Commercial airlines offer a variety of discount fares to fill their flights, but these special discount airfares, facilitated by internet commerce and “frequent flyer” programs, complicate efforts to measure changes in the prices people pay for commercial air travel. To improve these measurements, the Bureau of Transportation Statistics (BTS) and the Bureau of Labor Statistics (BLS) have research underway to develop an Origin and Destination (O&D) Survey Airfare Index (see box). Some data from this ongoing research are presented here.
The O&D Survey index research data can be used to compare changes in prices among various cities. In one comparison of three medium-size cities, a dip appears between 1995 and 1998 for flights originating in Colorado Springs, Colorado (figure 41). This is a time during which the discount carrier Western Pacific operated flights from Colorado Springs and indicates the effect it had on bringing airfares down before it withdrew from the market. The O&D Survey index can be used to compare prices for international travel, as well. The third quarter spikes in a comparison of travel originating in Frankfurt, London, and Tokyo indicate that a high percentage of passengers traveling to the United States from these cities pay peak fares July through September (figure 42). These types of specific domestic and foreign points of origin comparisons are possible because of the size of the O&D Survey sample on which the index is based.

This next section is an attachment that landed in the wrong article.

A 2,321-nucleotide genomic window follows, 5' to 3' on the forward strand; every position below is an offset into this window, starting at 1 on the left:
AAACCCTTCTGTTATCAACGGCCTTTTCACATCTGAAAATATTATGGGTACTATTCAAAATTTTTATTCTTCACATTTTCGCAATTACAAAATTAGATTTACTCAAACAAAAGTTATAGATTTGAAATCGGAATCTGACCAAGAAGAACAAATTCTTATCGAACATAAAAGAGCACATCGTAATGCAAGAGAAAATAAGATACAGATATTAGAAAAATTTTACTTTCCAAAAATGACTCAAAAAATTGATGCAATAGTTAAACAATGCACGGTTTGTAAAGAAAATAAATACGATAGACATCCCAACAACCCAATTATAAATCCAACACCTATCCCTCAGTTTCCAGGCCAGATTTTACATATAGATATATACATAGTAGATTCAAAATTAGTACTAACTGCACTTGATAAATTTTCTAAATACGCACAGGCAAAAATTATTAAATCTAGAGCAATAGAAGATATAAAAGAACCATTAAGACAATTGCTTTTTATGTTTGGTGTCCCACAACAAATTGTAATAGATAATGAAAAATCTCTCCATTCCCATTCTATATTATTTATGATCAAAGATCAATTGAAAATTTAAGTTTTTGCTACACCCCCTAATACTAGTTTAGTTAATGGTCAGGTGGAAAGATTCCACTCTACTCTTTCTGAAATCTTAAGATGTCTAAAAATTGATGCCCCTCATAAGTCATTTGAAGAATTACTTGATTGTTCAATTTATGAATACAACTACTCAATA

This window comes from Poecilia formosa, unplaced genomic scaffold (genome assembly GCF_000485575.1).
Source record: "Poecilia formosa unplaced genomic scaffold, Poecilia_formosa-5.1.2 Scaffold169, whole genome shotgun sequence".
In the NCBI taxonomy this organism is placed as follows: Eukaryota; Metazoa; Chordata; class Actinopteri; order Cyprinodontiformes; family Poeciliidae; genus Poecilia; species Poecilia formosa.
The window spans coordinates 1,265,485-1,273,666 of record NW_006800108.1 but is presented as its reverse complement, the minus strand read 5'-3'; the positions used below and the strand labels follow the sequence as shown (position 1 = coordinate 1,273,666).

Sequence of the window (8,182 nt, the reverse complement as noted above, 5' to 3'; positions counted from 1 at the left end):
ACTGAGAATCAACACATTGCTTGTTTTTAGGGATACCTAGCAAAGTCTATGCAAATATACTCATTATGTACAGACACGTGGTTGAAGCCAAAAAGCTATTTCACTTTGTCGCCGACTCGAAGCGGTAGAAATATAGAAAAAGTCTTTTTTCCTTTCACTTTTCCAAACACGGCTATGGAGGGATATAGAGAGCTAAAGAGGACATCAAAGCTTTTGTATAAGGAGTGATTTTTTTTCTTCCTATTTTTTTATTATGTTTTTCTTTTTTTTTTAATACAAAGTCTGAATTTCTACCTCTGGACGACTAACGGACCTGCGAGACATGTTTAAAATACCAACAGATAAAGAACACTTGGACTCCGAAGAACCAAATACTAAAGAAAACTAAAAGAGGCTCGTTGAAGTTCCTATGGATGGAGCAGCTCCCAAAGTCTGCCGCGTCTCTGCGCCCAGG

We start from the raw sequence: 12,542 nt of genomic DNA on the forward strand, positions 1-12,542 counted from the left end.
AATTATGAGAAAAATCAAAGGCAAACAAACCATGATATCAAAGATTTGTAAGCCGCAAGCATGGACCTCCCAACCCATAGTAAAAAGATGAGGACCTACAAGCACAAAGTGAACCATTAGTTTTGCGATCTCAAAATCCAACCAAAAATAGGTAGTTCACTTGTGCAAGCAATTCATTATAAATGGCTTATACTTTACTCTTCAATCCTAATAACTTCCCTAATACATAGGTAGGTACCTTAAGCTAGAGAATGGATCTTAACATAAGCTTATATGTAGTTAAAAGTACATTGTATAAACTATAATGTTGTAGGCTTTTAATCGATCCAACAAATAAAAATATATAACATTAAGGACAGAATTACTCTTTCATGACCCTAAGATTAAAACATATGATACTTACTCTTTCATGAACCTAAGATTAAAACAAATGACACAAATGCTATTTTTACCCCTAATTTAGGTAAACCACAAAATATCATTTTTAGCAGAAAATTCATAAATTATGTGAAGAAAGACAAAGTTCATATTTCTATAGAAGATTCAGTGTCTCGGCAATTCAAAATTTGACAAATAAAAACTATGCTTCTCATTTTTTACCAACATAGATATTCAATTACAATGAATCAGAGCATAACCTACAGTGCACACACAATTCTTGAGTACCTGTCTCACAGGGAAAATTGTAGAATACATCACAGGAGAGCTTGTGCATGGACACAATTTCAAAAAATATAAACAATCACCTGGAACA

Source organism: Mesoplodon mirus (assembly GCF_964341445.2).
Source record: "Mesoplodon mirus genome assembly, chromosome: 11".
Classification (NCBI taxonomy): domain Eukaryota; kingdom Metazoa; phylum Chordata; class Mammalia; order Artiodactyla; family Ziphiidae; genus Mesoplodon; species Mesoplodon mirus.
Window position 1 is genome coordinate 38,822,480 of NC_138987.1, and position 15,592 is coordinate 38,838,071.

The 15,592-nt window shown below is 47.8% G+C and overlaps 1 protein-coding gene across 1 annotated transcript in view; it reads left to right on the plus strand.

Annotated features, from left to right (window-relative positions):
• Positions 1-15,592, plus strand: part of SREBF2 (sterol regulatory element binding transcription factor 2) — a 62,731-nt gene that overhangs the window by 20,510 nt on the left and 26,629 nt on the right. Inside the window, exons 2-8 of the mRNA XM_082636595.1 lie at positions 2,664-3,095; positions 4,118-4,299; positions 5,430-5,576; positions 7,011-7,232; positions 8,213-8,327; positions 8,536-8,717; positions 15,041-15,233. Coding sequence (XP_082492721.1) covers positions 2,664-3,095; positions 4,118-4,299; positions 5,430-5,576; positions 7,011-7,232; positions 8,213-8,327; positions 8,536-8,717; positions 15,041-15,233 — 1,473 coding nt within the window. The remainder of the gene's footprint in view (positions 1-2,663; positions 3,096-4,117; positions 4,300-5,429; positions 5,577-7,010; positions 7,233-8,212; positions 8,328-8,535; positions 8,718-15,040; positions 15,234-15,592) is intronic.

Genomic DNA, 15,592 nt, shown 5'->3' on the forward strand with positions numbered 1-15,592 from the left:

The O&D Survey index can be compared withthe official BLS Airline fare index (figure 43). As the BLS index covers only itineraries originating in the United States, it is most comparable to the O&D Survey “U.S. Origin Only” series. However, these two indices give different results. For instance, between the fourth quarter of 1998 and the fourth quarter of 2000, the BLS index increased 17 percent, while the similar O&D Survey index increased only 13 percent. This difference is probably due mainly to the O&D Survey index’s inclusion of special discount fares combined with consumers’ increasing use of special discount tickets during this period. The more comprehensive O&D Survey index, which combines U.S. and foreign flight origin data, rose even less (11.6 percent). The “foreign origin only” component increased just 4.1 percent but fluctuates more over the period.